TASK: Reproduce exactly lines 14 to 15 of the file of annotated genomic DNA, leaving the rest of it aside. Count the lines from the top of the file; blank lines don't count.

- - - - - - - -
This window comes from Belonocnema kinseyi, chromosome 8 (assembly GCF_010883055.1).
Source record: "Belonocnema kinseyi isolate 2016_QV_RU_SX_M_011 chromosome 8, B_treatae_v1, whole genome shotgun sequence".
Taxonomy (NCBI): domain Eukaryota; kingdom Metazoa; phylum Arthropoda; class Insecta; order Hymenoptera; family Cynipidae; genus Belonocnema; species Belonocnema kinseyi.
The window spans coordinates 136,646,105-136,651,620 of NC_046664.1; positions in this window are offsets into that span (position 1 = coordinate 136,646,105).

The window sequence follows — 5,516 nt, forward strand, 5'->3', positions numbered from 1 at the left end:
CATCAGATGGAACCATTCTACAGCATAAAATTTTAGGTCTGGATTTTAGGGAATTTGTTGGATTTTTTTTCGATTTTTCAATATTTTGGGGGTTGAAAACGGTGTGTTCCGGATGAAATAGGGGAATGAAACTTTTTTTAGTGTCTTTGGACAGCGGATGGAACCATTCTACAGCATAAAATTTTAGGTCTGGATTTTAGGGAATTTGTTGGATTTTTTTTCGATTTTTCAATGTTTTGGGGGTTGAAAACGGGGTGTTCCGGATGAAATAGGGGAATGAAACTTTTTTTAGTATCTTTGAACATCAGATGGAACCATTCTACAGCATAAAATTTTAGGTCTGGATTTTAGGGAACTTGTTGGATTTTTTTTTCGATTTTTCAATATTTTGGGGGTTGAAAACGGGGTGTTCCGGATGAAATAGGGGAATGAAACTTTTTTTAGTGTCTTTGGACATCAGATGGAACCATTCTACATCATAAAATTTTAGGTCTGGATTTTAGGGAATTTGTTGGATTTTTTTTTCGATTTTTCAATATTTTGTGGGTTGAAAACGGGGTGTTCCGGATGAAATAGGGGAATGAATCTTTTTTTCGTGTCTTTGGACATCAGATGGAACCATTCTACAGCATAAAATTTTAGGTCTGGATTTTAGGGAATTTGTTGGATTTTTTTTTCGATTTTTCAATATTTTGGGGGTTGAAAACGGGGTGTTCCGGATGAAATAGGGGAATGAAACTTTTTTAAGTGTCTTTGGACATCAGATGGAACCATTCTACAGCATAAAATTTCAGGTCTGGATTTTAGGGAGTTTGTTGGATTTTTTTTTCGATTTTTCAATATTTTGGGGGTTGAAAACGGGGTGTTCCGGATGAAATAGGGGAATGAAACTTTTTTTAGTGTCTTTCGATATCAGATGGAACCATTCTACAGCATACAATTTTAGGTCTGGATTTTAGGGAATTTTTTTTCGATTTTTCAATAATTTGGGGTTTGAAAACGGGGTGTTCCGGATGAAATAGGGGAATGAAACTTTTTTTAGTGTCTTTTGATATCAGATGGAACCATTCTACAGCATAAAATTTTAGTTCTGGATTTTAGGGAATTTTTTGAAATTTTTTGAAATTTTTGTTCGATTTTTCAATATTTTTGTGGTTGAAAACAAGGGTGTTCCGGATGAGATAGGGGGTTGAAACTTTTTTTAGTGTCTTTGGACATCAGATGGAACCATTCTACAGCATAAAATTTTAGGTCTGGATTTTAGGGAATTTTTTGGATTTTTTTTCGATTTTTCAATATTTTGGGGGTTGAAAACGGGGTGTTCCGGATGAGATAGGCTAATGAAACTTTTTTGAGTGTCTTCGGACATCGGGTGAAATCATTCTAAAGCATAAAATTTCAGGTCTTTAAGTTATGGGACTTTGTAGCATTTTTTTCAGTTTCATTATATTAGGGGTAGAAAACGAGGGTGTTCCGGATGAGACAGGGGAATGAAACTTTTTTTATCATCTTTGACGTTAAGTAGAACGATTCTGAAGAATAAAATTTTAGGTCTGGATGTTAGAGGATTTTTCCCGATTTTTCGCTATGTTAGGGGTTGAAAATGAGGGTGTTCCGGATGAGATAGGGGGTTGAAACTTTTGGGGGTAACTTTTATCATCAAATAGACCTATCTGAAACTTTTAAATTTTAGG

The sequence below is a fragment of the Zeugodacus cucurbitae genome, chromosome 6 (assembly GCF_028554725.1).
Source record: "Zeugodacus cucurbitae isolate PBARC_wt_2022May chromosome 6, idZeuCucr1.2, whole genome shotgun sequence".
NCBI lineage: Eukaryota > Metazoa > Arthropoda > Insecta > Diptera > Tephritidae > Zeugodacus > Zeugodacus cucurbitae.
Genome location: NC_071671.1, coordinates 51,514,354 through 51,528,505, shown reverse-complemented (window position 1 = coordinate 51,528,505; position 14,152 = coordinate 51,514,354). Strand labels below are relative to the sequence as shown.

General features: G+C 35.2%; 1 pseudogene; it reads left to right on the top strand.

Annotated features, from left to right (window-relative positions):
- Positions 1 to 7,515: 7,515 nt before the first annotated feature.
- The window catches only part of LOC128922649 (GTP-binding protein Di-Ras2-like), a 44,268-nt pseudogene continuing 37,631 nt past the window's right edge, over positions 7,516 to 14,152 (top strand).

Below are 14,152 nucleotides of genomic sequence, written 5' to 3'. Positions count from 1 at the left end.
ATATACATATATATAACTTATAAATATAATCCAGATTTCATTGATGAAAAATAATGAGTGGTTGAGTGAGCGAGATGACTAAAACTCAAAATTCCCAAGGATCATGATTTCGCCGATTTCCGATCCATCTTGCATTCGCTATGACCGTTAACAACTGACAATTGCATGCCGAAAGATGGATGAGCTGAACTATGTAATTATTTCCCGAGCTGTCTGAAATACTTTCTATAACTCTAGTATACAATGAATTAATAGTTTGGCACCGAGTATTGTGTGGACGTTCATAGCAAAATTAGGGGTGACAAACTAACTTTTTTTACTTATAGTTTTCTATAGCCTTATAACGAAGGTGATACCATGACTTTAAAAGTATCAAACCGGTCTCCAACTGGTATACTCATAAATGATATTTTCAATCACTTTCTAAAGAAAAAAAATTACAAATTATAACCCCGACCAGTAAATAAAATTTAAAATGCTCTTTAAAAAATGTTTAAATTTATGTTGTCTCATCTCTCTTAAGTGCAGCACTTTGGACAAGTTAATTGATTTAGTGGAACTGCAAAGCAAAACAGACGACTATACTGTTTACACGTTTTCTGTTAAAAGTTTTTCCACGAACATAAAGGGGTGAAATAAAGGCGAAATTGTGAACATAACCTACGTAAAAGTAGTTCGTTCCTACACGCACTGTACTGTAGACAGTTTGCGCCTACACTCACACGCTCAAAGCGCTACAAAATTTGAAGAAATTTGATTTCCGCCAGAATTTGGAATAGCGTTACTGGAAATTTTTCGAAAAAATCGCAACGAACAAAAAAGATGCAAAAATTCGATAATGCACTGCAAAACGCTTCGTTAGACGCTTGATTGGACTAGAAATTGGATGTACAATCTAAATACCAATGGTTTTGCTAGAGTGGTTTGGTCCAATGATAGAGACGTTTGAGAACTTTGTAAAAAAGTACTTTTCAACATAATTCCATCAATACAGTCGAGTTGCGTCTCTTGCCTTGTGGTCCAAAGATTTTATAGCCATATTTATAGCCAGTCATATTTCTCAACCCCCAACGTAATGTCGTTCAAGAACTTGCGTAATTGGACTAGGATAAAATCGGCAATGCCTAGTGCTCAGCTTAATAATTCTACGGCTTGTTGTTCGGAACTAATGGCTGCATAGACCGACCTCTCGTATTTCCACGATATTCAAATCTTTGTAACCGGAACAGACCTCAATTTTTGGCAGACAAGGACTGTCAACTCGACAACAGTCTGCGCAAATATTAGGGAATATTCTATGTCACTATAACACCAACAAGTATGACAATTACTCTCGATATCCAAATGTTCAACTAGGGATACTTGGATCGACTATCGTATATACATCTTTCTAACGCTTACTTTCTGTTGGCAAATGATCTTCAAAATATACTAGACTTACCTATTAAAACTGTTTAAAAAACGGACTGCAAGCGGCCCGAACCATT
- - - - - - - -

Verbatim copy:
- The window catches only part of LOC128922649 (GTP-binding protein Di-Ras2-like), a 44,268-nt pseudogene continuing 37,631 nt past the window's right edge, over positions 7,516 to 14,152 (top strand).

Below are 14,152 nucleotides of genomic sequence, written 5' to 3'. Positions count from 1 at the left end.